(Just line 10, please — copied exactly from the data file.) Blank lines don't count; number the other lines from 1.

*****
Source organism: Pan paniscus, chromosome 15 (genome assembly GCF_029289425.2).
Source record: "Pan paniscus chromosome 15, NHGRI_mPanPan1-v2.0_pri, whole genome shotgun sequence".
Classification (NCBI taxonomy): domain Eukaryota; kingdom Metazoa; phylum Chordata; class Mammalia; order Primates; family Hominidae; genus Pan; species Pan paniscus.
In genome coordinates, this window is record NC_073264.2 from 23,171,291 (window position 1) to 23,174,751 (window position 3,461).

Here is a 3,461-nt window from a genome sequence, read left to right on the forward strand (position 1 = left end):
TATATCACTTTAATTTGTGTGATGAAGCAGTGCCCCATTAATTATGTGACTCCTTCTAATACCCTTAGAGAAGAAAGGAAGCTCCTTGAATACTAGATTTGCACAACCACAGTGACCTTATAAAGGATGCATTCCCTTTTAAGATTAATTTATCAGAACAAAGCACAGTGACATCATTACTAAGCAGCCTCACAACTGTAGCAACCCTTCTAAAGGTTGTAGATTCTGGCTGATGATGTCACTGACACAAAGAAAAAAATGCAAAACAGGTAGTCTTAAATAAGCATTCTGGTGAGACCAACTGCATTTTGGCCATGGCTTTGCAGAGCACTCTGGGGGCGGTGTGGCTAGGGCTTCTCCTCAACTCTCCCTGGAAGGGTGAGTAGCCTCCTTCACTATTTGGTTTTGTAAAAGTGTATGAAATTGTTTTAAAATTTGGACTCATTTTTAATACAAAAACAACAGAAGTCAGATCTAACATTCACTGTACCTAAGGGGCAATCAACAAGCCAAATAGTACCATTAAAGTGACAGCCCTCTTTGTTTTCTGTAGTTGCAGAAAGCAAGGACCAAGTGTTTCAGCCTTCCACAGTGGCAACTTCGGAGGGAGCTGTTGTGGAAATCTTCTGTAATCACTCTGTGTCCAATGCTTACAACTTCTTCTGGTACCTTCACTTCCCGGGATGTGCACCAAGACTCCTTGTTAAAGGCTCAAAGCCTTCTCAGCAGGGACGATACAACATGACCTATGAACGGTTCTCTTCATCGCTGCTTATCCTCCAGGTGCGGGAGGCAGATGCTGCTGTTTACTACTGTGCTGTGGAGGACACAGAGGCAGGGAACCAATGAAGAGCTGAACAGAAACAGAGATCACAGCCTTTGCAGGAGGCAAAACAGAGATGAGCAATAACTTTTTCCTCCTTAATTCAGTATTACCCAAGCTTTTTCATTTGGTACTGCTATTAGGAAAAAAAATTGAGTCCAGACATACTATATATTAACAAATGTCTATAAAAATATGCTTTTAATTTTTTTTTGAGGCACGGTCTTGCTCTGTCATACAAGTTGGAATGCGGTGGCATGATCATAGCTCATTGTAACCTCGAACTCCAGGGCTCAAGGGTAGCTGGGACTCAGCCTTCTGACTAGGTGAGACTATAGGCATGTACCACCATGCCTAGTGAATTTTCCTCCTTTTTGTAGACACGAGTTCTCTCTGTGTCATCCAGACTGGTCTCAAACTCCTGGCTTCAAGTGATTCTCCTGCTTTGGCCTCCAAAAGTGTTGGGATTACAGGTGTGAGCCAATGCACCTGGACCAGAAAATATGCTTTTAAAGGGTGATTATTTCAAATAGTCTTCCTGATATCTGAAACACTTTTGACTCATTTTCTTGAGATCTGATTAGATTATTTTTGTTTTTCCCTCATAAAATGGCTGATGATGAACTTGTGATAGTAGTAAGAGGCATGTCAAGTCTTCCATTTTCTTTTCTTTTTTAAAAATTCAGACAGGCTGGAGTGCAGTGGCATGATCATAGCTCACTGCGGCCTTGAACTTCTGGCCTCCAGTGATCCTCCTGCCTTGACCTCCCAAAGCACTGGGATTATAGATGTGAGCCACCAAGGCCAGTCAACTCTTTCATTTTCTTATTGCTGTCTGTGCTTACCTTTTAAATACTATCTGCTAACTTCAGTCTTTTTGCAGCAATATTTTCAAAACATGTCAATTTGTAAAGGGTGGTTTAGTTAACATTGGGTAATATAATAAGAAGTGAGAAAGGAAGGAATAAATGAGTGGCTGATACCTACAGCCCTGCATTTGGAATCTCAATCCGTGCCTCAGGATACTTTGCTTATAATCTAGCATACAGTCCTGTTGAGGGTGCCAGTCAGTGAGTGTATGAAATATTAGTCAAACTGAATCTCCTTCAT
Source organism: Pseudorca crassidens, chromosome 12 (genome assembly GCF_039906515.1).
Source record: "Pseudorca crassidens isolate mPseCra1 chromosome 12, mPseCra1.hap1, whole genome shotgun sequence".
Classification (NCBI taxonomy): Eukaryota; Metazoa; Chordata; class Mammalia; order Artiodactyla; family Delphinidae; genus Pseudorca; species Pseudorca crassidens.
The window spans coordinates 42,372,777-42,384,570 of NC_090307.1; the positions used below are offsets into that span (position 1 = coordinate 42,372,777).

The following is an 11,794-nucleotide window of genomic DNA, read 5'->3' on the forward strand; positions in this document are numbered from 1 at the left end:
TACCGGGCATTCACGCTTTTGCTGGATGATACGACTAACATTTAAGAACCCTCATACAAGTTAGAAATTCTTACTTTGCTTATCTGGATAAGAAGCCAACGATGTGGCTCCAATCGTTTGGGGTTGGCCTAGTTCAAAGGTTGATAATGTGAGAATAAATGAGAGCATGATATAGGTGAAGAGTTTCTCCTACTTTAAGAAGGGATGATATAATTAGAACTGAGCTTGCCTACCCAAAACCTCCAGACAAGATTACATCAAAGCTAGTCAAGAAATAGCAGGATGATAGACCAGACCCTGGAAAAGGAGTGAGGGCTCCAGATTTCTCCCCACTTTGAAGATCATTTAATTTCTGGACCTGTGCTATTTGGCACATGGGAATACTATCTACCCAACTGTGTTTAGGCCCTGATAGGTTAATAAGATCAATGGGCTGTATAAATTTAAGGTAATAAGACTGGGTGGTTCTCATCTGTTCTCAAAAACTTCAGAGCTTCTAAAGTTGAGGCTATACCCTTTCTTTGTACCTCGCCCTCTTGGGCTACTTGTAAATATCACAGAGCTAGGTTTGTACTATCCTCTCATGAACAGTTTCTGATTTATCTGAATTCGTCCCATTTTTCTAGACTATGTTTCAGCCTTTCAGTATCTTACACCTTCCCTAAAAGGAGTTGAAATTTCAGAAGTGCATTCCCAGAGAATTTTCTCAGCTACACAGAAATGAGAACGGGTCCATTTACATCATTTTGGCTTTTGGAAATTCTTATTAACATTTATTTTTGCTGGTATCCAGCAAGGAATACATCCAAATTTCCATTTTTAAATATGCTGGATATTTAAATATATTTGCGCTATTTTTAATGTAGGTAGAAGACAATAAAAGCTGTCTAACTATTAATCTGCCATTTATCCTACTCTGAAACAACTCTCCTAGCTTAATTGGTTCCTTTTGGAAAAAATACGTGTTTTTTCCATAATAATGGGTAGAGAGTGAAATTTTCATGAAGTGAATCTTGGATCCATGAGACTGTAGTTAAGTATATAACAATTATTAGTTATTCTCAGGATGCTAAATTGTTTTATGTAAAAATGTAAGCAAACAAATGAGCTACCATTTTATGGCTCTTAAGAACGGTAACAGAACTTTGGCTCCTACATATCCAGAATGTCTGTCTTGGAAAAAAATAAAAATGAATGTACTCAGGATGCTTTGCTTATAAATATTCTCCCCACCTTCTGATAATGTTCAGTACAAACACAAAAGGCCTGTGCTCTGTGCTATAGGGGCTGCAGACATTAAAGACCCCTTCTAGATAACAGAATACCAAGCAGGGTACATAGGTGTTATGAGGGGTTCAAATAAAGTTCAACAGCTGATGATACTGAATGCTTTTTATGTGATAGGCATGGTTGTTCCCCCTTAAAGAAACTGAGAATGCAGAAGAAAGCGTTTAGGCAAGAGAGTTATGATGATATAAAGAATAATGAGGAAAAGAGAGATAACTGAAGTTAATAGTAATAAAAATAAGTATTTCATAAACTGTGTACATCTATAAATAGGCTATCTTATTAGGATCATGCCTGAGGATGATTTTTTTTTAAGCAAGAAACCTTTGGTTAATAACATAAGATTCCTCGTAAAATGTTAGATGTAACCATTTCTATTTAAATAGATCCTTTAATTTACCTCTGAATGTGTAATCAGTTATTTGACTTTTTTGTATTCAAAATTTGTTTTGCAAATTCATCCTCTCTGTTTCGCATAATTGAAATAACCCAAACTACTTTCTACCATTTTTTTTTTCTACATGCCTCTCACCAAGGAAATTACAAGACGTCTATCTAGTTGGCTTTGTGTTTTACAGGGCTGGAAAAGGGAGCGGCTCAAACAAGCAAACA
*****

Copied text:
The window spans coordinates 42,372,777-42,384,570 of NC_090307.1; the positions used below are offsets into that span (position 1 = coordinate 42,372,777).